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Pre-training has become an essential part for NLP tasks. UER-py (Universal Encoder Representations) is a toolkit for pre-training on general-domain corpus and fine-tuning on downstream task. UER-py maintains model modularity and supports research extensibility. It facilitates the use of existing pre-training models, and provides interfaces for users to further extend upon. With UER-py, we build a model zoo which contains pre-trained models of different properties. See the Wiki for Full Documentation.


Table of Contents


Features

UER-py has the following features:

  • Reproducibility UER-py has been tested on many datasets and should match the performances of the original pre-training model implementations such as BERT, GPT-2, ELMo, and T5.
  • Model modularity UER-py is divided into the following components: embedding, encoder, target embedding (optional), decoder (optional), and target. Ample modules are implemented in each component. Clear and robust interface allows users to combine modules to construct pre-training models with as few restrictions as possible.
  • Model training UER-py supports CPU mode, single GPU mode, distributed training mode, and gigantic model training with DeepSpeed.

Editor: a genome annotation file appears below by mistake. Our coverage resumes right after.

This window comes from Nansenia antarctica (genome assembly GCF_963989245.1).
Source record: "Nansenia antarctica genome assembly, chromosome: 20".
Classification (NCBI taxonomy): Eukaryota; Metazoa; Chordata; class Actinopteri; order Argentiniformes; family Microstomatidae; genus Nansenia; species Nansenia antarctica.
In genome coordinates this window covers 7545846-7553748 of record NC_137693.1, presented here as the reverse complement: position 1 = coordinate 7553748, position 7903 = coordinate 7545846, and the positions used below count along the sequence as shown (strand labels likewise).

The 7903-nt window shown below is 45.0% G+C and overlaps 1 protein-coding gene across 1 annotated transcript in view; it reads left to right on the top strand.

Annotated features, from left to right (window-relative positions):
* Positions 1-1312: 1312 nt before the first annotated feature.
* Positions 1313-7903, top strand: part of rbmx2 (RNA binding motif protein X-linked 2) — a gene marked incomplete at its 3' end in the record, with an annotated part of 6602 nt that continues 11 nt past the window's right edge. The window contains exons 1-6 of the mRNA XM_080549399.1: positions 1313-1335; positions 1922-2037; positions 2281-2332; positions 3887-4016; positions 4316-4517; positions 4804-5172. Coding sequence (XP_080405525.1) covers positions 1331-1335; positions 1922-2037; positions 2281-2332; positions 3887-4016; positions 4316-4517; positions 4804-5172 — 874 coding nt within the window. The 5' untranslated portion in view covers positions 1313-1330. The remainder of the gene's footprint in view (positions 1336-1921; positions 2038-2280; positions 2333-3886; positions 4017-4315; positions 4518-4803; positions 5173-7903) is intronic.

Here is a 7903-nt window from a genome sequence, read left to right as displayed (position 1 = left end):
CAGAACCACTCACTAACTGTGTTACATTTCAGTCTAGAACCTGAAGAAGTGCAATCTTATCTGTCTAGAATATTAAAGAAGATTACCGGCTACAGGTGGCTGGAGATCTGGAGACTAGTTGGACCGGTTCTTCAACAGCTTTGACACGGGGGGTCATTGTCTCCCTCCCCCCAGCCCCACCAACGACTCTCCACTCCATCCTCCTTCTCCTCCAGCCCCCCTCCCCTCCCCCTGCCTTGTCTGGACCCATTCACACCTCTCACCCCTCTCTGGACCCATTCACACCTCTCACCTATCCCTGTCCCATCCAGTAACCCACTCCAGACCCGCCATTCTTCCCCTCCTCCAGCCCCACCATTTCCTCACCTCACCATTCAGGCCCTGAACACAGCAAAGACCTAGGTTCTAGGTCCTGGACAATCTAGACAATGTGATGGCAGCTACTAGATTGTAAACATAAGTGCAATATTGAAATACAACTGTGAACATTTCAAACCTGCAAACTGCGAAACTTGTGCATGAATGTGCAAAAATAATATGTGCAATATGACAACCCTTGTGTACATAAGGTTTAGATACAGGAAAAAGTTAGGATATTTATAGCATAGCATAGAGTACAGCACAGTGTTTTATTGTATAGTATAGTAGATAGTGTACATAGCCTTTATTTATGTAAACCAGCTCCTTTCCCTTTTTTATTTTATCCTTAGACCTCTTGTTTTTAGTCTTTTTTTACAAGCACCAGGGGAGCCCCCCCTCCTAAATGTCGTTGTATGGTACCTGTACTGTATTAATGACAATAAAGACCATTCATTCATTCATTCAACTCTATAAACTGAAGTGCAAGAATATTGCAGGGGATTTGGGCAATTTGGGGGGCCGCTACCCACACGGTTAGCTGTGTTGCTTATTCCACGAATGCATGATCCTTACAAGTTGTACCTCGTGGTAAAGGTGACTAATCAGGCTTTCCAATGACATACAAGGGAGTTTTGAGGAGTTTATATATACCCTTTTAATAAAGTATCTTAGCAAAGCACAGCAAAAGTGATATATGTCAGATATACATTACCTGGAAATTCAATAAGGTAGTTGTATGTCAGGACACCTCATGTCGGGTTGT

• Model zoo With the help of UER-py, we pre-train and release models of different properties. Proper selection of pre-trained models is important to the performances of downstream tasks.
  • SOTA results UER-py supports comprehensive downstream tasks (e.g. classification and machine reading comprehension) and provides winning solutions of many NLP competitions.
  • Abundant functions UER-py provides abundant functions related with pre-training, such as feature extractor and text generation.

Requirements

  • Python >= 3.6
  • torch >= 1.1
  • six >= 1.12.0
  • argparse
  • packaging
  • regex
  • For the mixed precision training you will need apex from NVIDIA
  • For the pre-trained model conversion (related with TensorFlow) you will need TensorFlow
  • For the tokenization with sentencepiece model you will need SentencePiece
  • For developing a stacking model you will need LightGBM and BayesianOptimization
  • For the pre-training with whole word masking you will need word segmentation tool such as jieba